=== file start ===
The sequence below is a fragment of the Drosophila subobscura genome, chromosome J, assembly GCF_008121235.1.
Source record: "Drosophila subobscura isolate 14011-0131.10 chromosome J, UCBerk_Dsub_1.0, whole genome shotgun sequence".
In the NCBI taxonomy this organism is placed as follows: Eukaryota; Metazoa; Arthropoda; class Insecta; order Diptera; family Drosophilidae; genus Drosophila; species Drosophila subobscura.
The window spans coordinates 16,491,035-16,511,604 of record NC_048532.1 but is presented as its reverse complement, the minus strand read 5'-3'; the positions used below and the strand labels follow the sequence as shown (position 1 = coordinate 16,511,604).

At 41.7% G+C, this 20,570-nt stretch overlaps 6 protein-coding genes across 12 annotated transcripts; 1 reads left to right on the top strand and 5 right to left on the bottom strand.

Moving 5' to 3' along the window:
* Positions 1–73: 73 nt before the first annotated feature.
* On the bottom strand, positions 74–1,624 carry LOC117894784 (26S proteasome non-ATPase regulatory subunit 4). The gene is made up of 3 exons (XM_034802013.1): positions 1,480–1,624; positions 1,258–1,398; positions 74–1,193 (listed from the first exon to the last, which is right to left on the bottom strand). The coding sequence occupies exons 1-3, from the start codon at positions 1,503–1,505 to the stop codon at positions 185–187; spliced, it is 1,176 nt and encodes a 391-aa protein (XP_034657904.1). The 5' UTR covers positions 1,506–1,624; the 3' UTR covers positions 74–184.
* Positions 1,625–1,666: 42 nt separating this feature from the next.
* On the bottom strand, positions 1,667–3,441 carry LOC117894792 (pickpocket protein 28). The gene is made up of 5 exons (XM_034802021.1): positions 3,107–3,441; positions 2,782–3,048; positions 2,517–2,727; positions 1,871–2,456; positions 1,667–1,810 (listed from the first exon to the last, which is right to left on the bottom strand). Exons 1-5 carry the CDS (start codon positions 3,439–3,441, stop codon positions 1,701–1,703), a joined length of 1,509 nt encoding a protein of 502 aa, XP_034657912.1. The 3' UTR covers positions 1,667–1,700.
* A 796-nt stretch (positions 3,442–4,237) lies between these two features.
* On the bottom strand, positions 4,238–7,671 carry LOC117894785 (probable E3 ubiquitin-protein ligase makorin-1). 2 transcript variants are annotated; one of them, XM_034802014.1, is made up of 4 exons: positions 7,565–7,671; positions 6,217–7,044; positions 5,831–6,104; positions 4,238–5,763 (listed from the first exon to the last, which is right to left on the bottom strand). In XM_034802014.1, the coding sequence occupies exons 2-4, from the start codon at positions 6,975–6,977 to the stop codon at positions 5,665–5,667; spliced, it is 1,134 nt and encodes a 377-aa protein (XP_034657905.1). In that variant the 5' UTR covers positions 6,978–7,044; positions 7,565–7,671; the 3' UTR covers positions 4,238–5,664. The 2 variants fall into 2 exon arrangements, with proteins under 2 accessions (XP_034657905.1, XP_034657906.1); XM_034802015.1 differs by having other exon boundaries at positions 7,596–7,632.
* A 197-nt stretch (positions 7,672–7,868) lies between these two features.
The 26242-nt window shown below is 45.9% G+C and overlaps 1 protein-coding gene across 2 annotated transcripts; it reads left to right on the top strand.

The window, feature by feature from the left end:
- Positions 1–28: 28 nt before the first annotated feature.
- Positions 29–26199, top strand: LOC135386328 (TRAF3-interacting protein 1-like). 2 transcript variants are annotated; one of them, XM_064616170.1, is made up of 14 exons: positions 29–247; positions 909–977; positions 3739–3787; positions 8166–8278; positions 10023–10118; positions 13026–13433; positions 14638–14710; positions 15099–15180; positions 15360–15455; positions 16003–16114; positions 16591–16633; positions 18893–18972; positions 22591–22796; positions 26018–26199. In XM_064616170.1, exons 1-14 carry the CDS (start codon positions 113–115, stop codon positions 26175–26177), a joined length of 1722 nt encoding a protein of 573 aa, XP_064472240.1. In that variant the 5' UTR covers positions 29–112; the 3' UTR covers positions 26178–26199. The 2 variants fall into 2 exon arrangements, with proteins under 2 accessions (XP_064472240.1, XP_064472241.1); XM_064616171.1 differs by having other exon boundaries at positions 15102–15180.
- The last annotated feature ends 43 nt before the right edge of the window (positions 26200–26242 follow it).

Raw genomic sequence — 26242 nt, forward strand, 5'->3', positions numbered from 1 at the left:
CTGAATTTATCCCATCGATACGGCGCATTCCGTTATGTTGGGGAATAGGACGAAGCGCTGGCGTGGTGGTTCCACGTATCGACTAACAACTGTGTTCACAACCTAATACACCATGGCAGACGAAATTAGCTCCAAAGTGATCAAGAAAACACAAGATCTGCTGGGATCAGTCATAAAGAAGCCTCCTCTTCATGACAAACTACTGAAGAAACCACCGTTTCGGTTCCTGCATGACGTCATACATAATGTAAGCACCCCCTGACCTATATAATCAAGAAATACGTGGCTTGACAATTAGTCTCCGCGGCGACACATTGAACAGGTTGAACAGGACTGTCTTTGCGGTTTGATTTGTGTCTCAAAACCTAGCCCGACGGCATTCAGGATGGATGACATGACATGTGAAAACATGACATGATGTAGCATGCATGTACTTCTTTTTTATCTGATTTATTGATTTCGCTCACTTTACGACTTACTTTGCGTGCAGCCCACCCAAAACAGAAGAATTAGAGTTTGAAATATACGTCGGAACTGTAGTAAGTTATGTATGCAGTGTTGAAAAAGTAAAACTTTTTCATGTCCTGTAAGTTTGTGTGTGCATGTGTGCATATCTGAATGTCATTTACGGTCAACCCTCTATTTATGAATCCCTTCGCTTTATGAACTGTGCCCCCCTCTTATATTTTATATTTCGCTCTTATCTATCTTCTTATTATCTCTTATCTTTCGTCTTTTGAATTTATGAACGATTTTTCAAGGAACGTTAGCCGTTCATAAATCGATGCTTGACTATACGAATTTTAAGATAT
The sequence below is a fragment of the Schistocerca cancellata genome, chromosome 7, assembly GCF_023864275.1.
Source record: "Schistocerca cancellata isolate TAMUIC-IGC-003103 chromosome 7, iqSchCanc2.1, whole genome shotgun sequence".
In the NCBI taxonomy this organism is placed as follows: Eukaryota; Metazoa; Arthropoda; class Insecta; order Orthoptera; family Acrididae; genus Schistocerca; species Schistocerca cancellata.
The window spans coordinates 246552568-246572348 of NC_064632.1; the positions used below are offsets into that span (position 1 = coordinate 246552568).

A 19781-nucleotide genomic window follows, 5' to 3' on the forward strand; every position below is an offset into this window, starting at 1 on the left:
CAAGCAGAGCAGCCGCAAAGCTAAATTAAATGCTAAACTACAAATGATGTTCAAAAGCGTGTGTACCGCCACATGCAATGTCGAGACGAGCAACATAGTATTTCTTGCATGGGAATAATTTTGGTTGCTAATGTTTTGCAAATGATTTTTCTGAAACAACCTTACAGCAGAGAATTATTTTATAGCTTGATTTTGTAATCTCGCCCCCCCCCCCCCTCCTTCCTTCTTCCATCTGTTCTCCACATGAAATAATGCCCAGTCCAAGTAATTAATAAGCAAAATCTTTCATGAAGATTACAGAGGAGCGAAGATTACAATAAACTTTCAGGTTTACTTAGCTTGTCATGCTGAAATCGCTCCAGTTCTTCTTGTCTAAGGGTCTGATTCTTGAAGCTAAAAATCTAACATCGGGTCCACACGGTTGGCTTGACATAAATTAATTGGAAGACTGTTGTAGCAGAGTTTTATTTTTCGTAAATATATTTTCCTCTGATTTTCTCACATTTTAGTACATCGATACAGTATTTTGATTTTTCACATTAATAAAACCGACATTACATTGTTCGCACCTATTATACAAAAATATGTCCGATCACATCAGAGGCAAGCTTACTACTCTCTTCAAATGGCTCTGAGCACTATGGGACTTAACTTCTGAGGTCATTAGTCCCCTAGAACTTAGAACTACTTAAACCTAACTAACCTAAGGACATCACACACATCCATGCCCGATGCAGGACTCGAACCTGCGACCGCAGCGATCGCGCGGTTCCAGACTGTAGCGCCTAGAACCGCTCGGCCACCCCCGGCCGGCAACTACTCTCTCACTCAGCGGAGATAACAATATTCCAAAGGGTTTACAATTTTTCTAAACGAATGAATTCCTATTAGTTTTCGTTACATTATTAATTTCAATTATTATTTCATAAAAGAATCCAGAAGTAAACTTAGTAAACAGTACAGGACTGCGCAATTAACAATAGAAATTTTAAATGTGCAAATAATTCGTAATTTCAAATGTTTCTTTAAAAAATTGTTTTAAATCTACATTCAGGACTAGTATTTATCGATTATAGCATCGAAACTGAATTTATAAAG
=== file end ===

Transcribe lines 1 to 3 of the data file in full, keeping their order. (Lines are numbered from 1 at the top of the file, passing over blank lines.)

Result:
The sequence below is a fragment of the Drosophila subobscura genome, chromosome J, assembly GCF_008121235.1.
Source record: "Drosophila subobscura isolate 14011-0131.10 chromosome J, UCBerk_Dsub_1.0, whole genome shotgun sequence".
In the NCBI taxonomy this organism is placed as follows: Eukaryota; Metazoa; Arthropoda; class Insecta; order Diptera; family Drosophilidae; genus Drosophila; species Drosophila subobscura.